It seems to have been the mission of Swedenborg in the plan of Providence, to restore to the Church the almost obliterated knowledge of the spiritual world. In the unbelieving age in which he lived, there was but little faith in the reality of man's existence after death. The Church was so sunk in sensualism and materialism, that the belief of man's future existence was so feeble as to have little or no influence. It was becoming the wisdom and goodness of Providence to check the progress of this Sadducean spirit, lest the Church should come to an end, and the race perish. It cannot be supposed that the Church would be suffered always to live with the spiritual world at so cold a distance, but that the clouds and dark­ness which rested upon that unknown realm would be removed, and the solid and enduring realities of the higher realm of being revealed. In the earliest age, according to the Scriptures, men lived in communication with angels. Is Christianity intended to close heaven entirely? Is it consistent with the known character of God, as a Being of boundless love and wisdom, to suppose that the spiritual world to which we hasten would always remain a dark, unknown realm, a terra incognita? Is it not probable to reason that it would sometime be revealed, and the veil of darkness lifted from it? With regard to the disclosures of Swedenborg, and his teachings respecting the unseen world, they entirely satisfy the wants of the human soul, and commend themselves to our accceptance for their inherent beaufy and reasonableness. The more highly enlightened the mind that contemplates them, the more readily they are admitted. Moreover, his inter­course with spirits and angels was no miracle, but took place in perfect harmony with the laws of the soul. He unfolds those mental laws in accordance with which it took place. What he did, every soul is capable of doing, if it so pleased the Lord.* The spiritual world is a world of substantial realities. There are in the human spirit senses that will sometime become cognizant of those vital realities. If it were consistent with the highest interests of men, their inner senses might now be uncovered, and heavenly things laid open to their view. In the progress of the New Dispensation, and as soon as it can be done safely to man's regeneration and salvation, conscious inter­course with the ever-present heavens will be less unfrequent. There is little doubt, that in this respect, in some future period, men in the New Jerusalem Age will commune with angels (who are but redeemed human spirits), as was the case in the Golden Age, or Paradisiacal state of the Church.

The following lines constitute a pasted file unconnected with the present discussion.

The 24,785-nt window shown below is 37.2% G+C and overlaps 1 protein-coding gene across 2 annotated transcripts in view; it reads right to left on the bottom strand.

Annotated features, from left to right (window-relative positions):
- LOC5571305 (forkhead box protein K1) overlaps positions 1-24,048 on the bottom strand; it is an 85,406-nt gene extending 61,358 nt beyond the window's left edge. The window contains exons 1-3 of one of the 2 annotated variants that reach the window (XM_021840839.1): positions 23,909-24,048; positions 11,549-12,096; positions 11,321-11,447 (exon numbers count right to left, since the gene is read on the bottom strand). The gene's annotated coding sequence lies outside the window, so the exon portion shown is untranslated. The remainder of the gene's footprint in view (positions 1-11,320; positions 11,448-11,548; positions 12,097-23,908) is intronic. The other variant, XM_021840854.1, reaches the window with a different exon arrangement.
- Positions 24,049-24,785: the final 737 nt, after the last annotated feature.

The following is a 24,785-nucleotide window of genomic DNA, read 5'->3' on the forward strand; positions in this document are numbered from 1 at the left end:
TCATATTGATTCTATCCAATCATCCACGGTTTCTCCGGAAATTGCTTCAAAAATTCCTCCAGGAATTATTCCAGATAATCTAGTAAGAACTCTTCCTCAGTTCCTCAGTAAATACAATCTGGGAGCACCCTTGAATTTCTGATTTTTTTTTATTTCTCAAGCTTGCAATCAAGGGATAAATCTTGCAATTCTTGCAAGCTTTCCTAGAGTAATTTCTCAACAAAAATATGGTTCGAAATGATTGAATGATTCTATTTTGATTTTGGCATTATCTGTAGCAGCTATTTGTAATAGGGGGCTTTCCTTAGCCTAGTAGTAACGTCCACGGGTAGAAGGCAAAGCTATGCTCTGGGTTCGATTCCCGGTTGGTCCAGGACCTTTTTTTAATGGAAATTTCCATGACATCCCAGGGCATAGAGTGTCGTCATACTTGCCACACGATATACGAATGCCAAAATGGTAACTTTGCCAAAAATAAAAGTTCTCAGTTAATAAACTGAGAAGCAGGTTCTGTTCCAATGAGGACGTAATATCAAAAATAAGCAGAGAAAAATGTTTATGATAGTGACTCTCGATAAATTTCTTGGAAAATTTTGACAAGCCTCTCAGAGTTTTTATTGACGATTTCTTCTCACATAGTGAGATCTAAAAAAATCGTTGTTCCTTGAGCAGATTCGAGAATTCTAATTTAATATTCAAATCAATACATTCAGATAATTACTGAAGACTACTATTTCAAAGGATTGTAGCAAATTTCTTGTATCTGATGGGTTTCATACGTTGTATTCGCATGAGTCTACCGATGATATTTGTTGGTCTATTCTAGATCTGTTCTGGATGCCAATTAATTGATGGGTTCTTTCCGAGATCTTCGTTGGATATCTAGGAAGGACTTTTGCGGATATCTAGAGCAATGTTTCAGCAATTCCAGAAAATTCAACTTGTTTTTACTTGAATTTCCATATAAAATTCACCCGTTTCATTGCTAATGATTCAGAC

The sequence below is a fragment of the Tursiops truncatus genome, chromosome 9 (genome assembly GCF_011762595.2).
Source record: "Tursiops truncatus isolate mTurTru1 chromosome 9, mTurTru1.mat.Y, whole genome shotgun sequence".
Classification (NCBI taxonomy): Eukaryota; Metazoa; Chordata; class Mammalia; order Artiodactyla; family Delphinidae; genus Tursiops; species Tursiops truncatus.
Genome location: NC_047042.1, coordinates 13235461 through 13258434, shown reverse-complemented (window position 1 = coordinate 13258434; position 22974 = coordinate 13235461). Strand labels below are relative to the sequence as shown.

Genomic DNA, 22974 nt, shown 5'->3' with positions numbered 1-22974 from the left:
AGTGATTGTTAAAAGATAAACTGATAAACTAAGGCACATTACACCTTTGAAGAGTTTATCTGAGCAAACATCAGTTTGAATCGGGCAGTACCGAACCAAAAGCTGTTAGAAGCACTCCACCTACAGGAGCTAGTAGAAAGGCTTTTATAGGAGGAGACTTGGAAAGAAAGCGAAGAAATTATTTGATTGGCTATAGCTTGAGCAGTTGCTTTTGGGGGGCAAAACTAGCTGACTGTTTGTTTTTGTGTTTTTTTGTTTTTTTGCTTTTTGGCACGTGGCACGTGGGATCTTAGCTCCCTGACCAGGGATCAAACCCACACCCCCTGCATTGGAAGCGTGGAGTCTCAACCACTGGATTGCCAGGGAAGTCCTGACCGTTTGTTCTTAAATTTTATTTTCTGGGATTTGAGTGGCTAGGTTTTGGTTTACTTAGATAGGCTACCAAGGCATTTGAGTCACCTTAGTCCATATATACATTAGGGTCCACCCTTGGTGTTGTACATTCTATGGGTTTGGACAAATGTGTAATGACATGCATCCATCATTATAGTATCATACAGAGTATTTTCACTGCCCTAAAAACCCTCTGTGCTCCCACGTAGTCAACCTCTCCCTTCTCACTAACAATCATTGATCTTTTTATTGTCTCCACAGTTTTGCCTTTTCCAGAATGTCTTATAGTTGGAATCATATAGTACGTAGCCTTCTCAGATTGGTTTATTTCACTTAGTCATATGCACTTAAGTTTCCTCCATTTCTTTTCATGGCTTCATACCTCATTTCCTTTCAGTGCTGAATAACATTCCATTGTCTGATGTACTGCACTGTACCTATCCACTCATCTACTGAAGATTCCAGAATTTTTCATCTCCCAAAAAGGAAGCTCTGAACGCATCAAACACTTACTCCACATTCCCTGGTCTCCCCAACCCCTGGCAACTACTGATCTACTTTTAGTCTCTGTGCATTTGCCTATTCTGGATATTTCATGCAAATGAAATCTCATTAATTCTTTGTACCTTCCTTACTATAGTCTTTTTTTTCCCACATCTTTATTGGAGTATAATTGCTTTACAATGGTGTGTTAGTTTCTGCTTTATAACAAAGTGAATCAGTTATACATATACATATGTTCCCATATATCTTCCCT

Swedenborg has  shown  that every man, as  to  his interior being, is  already in  the  spiritual world. His soul constitutes a part of that world. He teaches that time and space are the properties of material things, but do not belong to things spiritual. " Space is a mode of thought, in which, as in a frame, we must range every­thing which belongs to the sphere of sense, but within which nothing relating to the spiritual or moral world can be  brought."—(Knapp's   Christian   Theology, p.   106.) Hence the world of spirits, though a real and substantial world, is not removed by spatial distance from men on the earth. It is an interior world, and is within the material cosmos, as the soul is within and animates the body. Not that it lies within towards the centre of the earth, or heavenly bodies, for that would confine it to space, and make it material; but material things are the outside circumference of being, or are the  ultimates of spiritual things. Everything on the globe  lives  from something spiritual with which it corresponds, and which it represents, as the body the soul. In searching for the spiritual world, we shall find it just as we find our souls, and where we find them. To close the corporeal senses, to open the spiritual vision, is to come into it, wither that take place at the rending off the material envelope at death, or by a complete introversion of mind. Many good men have experienced enough to render credible all the disclosures of the great Swedish philosopher and theolo­gian. Can it be pronounced unreasonable, that for the accomplishment of great ends in the kingdom of God, his interior vision should have been so opened as to pierce the veil that covered the spiritual realm ? We are connected by the  great law of moral  affinity,—which is to  the spiritual world what gravitation is to the natural,—with our like in heaven or hell.    Man is such by creation, that he is capable of being among the angels of heaven as to his spirit, while as to his body he is among men on earth. Dr. Knapp has truly said, " By the presence of a spiritual being with us, we mean that he thinks of us, and in this way acts upon us. But in order to this we need not suppose his local presence, or the approximation of the spiritual substance. We are present in spirit with an absent friend, when we think of him, and thus act upon him. Paul says, (1 Cor. v. 3,) 'Absent in body, but present in spirit.' We see thus that our minds have an agency different from that of matter, though we are ignorant of the mode of their operation." (Christian Theology, p. 106.) Here is a glimpse of those hidden laws of the human spirit, which have been fully unfolded by Swedenborg, and in harmony with which his most wonderful experience took place. No man has ever thrown so much light upon the nature, powers, and laws of the human soul as he. While he has revealed heaven, and all its wonders and glories to man, he has revealed man to himself. His works are deserving of earnest study for the profound knowledge of human nature which they contain and impart.